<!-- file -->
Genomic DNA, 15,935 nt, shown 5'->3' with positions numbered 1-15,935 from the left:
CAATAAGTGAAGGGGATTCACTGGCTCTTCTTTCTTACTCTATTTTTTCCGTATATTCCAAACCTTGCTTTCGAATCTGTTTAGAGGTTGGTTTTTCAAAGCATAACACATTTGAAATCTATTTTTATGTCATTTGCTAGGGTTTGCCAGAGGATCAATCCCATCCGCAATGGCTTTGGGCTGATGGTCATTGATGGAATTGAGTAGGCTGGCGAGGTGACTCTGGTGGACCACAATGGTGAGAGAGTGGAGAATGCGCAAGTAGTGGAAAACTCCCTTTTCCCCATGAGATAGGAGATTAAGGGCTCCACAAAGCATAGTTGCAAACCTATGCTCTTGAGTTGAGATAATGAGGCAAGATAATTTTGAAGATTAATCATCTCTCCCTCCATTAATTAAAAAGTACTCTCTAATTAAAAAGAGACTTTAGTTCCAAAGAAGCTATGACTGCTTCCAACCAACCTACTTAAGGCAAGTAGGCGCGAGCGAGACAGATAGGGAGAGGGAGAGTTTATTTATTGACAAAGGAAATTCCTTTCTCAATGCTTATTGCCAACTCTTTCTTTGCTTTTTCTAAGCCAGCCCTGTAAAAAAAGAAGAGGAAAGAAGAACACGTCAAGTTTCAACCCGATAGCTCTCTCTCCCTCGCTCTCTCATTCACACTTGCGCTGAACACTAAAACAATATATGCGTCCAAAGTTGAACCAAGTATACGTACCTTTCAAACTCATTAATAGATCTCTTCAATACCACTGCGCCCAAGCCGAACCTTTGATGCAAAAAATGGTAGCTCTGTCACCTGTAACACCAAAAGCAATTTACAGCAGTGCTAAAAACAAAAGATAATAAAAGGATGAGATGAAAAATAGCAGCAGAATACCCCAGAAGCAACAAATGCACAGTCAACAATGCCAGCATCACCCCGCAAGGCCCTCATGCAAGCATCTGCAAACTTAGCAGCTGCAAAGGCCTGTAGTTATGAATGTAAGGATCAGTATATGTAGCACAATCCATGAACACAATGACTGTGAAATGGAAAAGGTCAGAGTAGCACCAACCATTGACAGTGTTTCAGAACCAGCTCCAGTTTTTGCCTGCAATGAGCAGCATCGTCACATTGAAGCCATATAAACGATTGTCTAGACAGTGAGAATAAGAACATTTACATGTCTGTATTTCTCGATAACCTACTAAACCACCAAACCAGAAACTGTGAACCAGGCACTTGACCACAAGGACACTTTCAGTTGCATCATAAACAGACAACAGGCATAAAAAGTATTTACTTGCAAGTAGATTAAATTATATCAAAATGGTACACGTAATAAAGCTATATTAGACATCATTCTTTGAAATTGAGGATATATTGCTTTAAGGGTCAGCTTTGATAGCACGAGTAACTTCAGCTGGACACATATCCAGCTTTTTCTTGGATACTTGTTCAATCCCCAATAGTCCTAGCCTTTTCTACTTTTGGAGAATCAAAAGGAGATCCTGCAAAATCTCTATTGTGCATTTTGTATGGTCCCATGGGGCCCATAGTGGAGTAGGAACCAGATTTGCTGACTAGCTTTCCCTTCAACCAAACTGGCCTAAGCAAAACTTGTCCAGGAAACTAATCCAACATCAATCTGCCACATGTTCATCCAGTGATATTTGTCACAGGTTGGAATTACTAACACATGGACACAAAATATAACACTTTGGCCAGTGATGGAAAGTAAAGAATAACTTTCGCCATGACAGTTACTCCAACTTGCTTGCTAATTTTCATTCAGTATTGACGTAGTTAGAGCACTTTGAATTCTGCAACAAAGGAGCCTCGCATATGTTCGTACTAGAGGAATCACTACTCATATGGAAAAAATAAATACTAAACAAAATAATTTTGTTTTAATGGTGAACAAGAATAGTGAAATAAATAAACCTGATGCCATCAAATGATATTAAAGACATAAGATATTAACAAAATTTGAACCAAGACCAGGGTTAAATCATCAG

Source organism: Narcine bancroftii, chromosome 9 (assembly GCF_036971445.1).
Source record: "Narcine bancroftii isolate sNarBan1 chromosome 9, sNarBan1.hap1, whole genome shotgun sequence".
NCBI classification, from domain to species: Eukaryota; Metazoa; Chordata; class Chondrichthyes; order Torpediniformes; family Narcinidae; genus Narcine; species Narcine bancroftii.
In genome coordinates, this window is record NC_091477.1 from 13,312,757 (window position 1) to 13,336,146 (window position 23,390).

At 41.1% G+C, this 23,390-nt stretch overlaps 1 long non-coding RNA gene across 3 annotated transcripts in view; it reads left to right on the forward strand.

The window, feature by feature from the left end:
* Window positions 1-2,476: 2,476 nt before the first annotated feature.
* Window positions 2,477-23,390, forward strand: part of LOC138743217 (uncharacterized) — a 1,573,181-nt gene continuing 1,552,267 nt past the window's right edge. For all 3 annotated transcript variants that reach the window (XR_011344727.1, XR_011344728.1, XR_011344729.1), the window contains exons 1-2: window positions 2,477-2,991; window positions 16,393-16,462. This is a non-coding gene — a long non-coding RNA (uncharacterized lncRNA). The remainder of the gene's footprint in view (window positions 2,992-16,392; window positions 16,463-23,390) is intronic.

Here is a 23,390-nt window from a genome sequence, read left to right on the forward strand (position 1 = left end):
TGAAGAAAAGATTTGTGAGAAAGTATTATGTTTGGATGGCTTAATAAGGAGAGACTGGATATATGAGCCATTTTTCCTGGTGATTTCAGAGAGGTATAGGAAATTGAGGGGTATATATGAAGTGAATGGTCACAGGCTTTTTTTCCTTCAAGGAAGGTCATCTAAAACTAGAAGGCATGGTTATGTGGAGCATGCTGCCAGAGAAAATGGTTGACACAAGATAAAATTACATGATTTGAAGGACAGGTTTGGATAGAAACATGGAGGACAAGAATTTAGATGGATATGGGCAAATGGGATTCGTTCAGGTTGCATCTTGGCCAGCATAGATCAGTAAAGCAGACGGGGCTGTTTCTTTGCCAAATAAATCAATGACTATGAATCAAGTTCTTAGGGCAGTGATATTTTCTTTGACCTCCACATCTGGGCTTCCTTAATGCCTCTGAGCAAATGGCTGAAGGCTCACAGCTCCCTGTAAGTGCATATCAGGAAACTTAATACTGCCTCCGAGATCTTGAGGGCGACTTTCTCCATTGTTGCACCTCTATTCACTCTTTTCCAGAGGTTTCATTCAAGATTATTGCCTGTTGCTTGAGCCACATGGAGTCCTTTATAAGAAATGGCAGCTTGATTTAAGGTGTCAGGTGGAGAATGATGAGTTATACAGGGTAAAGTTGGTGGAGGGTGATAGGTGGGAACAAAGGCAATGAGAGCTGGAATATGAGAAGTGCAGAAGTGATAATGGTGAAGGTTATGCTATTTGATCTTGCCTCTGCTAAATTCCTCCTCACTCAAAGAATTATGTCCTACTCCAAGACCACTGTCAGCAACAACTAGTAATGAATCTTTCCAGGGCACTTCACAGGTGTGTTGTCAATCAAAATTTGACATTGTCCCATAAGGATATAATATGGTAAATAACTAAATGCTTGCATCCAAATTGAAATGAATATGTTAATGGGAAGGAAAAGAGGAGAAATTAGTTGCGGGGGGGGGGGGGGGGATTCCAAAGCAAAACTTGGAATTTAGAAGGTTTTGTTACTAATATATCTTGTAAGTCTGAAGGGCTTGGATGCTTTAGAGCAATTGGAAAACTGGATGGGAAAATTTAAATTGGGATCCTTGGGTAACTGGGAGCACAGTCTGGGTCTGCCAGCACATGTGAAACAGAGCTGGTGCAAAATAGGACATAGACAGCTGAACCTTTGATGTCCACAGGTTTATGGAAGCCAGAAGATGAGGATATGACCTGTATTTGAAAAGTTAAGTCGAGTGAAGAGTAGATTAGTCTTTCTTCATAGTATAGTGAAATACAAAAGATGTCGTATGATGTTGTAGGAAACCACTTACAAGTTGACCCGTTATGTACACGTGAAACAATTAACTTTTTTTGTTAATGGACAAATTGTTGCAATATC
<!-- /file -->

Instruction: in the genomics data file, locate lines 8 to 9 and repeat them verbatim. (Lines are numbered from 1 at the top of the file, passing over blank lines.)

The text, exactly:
The window, feature by feature from the left end:
* Window positions 1-2,476: 2,476 nt before the first annotated feature.